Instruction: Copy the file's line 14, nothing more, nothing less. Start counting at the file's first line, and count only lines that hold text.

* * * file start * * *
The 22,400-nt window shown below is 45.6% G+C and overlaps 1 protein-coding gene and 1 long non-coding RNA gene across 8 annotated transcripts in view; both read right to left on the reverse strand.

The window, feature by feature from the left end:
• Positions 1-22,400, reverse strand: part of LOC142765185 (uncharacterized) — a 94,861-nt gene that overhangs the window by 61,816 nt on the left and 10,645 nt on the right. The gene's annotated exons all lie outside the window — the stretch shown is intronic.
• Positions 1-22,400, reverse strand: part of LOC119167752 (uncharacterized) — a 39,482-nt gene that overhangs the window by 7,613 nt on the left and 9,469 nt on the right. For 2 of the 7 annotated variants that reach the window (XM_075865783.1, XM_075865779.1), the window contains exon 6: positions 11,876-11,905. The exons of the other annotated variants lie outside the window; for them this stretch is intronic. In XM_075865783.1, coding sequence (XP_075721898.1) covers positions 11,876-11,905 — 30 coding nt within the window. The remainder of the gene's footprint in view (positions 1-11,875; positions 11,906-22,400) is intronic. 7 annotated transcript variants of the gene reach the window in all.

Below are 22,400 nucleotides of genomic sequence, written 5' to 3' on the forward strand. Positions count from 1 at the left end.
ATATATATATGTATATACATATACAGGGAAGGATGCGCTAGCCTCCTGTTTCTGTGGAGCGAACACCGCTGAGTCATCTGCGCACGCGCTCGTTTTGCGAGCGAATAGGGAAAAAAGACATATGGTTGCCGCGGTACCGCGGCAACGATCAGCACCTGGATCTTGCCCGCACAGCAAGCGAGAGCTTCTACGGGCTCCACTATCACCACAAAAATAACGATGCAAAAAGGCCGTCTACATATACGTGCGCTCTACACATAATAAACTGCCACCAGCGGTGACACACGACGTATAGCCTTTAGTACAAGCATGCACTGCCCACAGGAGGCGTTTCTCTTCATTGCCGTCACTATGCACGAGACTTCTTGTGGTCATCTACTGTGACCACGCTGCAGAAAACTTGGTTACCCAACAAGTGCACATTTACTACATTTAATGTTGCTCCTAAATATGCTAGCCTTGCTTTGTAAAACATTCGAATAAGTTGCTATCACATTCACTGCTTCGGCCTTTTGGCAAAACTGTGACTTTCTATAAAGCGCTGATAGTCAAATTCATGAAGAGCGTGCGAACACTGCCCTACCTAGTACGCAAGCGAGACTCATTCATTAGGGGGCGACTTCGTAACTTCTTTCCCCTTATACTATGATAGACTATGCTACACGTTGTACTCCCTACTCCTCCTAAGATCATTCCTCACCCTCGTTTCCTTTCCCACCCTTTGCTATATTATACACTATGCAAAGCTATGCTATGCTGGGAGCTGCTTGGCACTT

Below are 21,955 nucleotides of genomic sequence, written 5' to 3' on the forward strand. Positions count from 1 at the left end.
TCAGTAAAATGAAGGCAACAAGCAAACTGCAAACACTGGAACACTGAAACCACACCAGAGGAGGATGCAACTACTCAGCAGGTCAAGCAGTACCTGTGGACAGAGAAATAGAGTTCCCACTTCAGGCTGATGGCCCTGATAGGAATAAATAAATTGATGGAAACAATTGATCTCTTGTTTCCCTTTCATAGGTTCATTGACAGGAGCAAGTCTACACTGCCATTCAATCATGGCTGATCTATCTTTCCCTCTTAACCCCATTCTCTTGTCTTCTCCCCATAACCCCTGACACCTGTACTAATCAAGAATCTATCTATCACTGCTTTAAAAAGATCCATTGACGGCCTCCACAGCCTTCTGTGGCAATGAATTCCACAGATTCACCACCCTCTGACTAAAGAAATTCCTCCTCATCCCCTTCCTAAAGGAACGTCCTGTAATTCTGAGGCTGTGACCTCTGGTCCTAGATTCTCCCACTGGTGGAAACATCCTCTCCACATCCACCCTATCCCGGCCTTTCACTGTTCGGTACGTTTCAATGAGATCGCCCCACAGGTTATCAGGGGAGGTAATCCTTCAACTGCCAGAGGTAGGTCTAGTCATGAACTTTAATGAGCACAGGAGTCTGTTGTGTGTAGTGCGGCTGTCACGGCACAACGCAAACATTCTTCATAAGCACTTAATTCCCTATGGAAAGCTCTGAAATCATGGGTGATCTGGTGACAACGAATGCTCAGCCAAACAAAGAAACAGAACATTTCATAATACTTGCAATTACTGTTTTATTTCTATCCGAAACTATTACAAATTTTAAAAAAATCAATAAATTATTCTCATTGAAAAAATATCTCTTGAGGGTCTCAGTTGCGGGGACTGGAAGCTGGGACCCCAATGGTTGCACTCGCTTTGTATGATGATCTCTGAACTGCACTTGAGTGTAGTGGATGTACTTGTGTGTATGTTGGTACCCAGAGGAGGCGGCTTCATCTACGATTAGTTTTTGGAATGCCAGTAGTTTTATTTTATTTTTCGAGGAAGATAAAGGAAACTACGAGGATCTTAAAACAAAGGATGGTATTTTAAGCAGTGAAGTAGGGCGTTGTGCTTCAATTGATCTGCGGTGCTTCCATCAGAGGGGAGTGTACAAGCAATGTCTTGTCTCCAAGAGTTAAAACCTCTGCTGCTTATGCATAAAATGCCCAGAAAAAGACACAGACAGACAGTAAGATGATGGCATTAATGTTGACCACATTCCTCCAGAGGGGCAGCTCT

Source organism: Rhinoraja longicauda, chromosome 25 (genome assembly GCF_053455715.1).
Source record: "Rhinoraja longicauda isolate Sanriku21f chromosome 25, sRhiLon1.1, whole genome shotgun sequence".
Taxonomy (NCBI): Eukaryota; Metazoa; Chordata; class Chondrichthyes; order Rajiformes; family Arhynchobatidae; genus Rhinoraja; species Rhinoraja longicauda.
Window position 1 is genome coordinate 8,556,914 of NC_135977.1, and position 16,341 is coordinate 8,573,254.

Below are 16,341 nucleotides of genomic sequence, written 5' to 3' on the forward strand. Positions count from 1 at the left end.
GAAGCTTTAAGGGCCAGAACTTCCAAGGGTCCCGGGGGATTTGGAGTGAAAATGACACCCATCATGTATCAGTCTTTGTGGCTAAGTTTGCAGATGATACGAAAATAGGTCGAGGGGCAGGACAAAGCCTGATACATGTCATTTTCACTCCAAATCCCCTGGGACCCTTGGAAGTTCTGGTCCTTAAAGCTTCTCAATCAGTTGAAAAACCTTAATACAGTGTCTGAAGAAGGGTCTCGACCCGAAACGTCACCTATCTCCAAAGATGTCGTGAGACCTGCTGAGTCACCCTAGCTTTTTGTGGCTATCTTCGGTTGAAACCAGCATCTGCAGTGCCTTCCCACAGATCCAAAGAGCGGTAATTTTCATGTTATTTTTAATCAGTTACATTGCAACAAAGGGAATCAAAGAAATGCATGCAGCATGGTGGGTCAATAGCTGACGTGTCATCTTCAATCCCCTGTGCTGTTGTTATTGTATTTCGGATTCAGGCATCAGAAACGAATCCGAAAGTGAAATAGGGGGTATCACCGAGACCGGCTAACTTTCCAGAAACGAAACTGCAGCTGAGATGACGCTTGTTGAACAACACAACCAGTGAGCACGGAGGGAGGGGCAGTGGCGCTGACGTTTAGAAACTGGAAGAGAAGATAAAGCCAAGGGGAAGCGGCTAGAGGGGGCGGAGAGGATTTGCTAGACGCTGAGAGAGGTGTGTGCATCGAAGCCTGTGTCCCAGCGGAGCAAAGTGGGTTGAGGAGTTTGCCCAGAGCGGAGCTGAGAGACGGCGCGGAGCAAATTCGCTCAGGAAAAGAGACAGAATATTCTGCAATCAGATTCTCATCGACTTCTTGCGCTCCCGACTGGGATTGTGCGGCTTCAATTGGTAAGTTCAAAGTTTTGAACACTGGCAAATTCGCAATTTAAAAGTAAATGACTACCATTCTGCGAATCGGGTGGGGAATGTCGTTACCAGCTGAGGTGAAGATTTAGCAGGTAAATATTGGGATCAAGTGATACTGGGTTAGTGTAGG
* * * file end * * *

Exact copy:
GAAGCTTTAAGGGCCAGAACTTCCAAGGGTCCCGGGGGATTTGGAGTGAAAATGACACCCATCATGTATCAGTCTTTGTGGCTAAGTTTGCAGATGATACGAAAATAGGTCGAGGGGCAGGACAAAGCCTGATACATGTCATTTTCACTCCAAATCCCCTGGGACCCTTGGAAGTTCTGGTCCTTAAAGCTTCTCAATCAGTTGAAAAACCTTAATACAGTGTCTGAAGAAGGGTCTCGACCCGAAACGTCACCTATCTCCAAAGATGTCGTGAGACCTGCTGAGTCACCCTAGCTTTTTGTGGCTATCTTCGGTTGAAACCAGCATCTGCAGTGCCTTCCCACAGATCCAAAGAGCGGTAATTTTCATGTTATTTTTAATCAGTTACATTGCAACAAAGGGAATCAAAGAAATGCATGCAGCATGGTGGGTCAATAGCTGACGTGTCATCTTCAATCCCCTGTGCTGTTGTTATTGTATTTCGGATTCAGGCATCAGAAACGAATCCGAAAGTGAAATAGGGGGTATCACCGAGACCGGCTAACTTTCCAGAAACGAAACTGCAGCTGAGATGACGCTTGTTGAACAACACAACCAGTGAGCACGGAGGGAGGGGCAGTGGCGCTGACGTTTAGAAACTGGAAGAGAAGATAAAGCCAAGGGGAAGCGGCTAGAGGGGGCGGAGAGGATTTGCTAGACGCTGAGAGAGGTGTGTGCATCGAAGCCTGTGTCCCAGCGGAGCAAAGTGGGTTGAGGAGTTTGCCCAGAGCGGAGCTGAGAGACGGCGCGGAGCAAATTCGCTCAGGAAAAGAGACAGAATATTCTGCAATCAGATTCTCATCGACTTCTTGCGCTCCCGACTGGGATTGTGCGGCTTCAATTGGTAAGTTCAAAGTTTTGAACACTGGCAAATTCGCAATTTAAAAGTAAATGACTACCATTCTGCGAATCGGGTGGGGAATGTCGTTACCAGCTGAGGTGAAGATTTAGCAGGTAAATATTGGGATCAAGTGATACTGGGTTAGTGTAGG